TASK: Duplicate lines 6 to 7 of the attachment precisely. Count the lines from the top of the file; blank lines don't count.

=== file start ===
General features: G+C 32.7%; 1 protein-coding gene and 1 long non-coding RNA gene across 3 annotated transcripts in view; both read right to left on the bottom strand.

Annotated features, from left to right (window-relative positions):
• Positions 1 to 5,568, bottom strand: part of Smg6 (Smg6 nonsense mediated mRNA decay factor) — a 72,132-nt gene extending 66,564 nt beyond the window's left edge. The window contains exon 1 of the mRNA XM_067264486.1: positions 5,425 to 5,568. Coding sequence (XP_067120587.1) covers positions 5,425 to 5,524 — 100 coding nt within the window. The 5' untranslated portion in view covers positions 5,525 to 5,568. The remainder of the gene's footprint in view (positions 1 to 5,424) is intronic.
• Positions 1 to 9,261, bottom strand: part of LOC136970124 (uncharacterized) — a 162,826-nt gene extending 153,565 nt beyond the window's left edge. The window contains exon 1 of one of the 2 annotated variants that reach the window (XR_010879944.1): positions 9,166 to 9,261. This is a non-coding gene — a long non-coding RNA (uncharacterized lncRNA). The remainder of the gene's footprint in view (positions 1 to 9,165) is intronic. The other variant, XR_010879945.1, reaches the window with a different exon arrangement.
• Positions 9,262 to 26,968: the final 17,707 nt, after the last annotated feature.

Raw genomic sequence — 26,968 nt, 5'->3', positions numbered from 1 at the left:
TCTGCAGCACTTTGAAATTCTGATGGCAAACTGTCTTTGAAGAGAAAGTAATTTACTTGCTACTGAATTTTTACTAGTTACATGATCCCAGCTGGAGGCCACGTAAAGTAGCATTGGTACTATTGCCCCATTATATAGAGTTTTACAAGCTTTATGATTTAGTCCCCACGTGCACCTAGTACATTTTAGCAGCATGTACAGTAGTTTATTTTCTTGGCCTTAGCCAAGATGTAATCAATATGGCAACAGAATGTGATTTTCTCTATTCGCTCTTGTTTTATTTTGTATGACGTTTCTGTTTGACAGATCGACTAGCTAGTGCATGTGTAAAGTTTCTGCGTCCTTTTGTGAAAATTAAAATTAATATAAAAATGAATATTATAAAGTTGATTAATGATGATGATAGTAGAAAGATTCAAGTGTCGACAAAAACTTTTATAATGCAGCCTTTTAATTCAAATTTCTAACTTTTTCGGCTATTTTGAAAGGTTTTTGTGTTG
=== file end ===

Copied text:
Raw genomic sequence — 26,968 nt, 5'->3', positions numbered from 1 at the left:
TCTGCAGCACTTTGAAATTCTGATGGCAAACTGTCTTTGAAGAGAAAGTAATTTACTTGCTACTGAATTTTTACTAGTTACATGATCCCAGCTGGAGGCCACGTAAAGTAGCATTGGTACTATTGCCCCATTATATAGAGTTTTACAAGCTTTATGATTTAGTCCCCACGTGCACCTAGTACATTTTAGCAGCATGTACAGTAGTTTATTTTCTTGGCCTTAGCCAAGATGTAATCAATATGGCAACAGAATGTGATTTTCTCTATTCGCTCTTGTTTTATTTTGTATGACGTTTCTGTTTGACAGATCGACTAGCTAGTGCATGTGTAAAGTTTCTGCGTCCTTTTGTGAAAATTAAAATTAATATAAAAATGAATATTATAAAGTTGATTAATGATGATGATAGTAGAAAGATTCAAGTGTCGACAAAAACTTTTATAATGCAGCCTTTTAATTCAAATTTCTAACTTTTTCGGCTATTTTGAAAGGTTTTTGTGTTG